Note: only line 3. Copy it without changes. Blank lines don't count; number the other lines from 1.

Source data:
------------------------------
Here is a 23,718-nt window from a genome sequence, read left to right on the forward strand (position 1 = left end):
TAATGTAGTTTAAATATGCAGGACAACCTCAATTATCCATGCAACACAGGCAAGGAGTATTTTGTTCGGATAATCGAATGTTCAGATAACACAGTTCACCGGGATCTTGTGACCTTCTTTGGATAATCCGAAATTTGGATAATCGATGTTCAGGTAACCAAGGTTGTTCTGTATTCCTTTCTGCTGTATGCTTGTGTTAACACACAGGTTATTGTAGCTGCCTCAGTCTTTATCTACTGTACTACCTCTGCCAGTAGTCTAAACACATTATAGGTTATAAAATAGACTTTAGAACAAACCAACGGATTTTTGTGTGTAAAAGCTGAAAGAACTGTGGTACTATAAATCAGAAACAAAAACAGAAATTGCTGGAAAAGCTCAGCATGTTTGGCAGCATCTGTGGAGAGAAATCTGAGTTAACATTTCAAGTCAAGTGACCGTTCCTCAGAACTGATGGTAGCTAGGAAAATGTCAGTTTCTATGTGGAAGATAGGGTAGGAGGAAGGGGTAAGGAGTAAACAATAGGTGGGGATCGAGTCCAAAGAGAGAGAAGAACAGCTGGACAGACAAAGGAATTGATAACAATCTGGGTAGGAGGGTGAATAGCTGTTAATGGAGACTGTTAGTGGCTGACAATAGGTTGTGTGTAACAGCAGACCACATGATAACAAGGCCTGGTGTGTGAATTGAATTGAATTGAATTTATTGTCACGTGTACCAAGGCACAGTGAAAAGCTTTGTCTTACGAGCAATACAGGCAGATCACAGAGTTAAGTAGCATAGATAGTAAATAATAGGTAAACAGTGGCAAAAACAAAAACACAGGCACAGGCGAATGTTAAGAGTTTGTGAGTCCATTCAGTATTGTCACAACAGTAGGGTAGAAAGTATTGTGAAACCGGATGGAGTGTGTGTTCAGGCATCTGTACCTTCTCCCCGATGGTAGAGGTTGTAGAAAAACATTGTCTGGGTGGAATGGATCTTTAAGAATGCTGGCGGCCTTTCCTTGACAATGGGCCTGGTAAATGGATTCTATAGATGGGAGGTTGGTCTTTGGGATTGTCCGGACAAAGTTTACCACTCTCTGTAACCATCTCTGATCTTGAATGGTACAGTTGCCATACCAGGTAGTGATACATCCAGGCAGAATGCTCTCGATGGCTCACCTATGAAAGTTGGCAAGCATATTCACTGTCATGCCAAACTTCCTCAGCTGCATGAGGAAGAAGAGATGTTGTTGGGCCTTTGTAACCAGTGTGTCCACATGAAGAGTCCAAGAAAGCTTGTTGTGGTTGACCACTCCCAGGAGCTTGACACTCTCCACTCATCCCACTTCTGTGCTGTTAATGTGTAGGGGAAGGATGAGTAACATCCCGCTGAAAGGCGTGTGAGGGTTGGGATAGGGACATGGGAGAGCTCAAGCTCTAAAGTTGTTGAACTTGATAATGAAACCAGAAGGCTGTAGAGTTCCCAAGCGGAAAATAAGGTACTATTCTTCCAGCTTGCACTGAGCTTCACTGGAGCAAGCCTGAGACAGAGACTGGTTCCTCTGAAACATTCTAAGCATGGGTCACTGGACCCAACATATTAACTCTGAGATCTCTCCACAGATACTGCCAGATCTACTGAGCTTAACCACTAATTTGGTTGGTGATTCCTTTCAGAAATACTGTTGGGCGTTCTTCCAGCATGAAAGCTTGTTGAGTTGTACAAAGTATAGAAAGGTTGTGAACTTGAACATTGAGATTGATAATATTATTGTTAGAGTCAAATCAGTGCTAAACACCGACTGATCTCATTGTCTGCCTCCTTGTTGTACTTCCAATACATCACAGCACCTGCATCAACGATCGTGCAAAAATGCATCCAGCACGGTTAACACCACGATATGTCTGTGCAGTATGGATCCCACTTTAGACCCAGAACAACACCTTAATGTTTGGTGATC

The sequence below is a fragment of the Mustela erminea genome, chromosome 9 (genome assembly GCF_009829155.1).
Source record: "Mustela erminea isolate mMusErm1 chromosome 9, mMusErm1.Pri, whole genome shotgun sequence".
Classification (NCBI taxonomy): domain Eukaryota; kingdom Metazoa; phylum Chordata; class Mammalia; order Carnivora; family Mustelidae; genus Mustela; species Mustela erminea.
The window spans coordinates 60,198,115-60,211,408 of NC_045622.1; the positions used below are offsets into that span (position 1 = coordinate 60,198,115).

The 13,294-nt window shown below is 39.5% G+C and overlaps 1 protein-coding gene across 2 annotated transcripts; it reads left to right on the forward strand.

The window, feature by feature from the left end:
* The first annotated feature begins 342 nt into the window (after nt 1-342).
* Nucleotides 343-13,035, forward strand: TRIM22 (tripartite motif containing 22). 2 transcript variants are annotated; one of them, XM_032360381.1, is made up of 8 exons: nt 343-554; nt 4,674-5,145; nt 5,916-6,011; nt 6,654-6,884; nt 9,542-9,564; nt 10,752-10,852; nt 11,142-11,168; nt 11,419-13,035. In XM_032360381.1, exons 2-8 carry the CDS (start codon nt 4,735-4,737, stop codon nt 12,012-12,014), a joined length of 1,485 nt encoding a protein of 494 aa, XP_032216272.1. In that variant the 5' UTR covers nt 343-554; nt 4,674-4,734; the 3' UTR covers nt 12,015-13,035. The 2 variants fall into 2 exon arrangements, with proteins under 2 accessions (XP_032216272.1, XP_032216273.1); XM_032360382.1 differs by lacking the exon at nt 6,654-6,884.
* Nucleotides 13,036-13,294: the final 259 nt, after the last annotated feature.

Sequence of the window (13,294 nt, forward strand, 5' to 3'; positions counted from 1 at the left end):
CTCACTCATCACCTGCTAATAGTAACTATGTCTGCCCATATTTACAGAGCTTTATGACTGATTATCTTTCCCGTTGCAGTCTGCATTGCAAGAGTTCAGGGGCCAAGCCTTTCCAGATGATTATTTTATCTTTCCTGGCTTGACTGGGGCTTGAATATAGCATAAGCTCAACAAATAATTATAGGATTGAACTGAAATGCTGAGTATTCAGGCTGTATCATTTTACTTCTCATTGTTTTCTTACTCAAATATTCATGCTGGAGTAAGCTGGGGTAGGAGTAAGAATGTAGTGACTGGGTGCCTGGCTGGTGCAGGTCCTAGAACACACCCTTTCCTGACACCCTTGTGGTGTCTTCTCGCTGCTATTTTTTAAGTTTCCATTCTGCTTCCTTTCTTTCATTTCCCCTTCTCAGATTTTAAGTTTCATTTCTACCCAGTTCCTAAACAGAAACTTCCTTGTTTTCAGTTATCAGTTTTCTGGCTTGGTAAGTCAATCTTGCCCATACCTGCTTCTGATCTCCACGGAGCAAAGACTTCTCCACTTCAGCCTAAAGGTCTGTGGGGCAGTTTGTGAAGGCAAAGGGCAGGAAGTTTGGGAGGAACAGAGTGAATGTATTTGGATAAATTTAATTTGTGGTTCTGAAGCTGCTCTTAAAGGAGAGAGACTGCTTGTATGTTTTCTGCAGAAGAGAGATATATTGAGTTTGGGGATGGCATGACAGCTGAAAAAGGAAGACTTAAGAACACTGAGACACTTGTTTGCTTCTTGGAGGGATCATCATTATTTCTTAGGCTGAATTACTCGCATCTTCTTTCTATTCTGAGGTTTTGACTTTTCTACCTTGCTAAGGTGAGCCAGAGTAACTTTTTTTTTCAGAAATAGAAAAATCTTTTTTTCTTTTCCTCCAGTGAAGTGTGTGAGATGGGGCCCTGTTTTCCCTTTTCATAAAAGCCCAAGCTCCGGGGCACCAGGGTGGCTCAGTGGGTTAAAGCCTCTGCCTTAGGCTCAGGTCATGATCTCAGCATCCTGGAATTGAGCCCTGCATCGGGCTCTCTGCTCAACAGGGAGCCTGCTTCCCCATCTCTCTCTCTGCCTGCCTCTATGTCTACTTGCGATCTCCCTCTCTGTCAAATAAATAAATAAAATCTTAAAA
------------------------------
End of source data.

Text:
The sequence below is a fragment of the Mustela erminea genome, chromosome 9 (genome assembly GCF_009829155.1).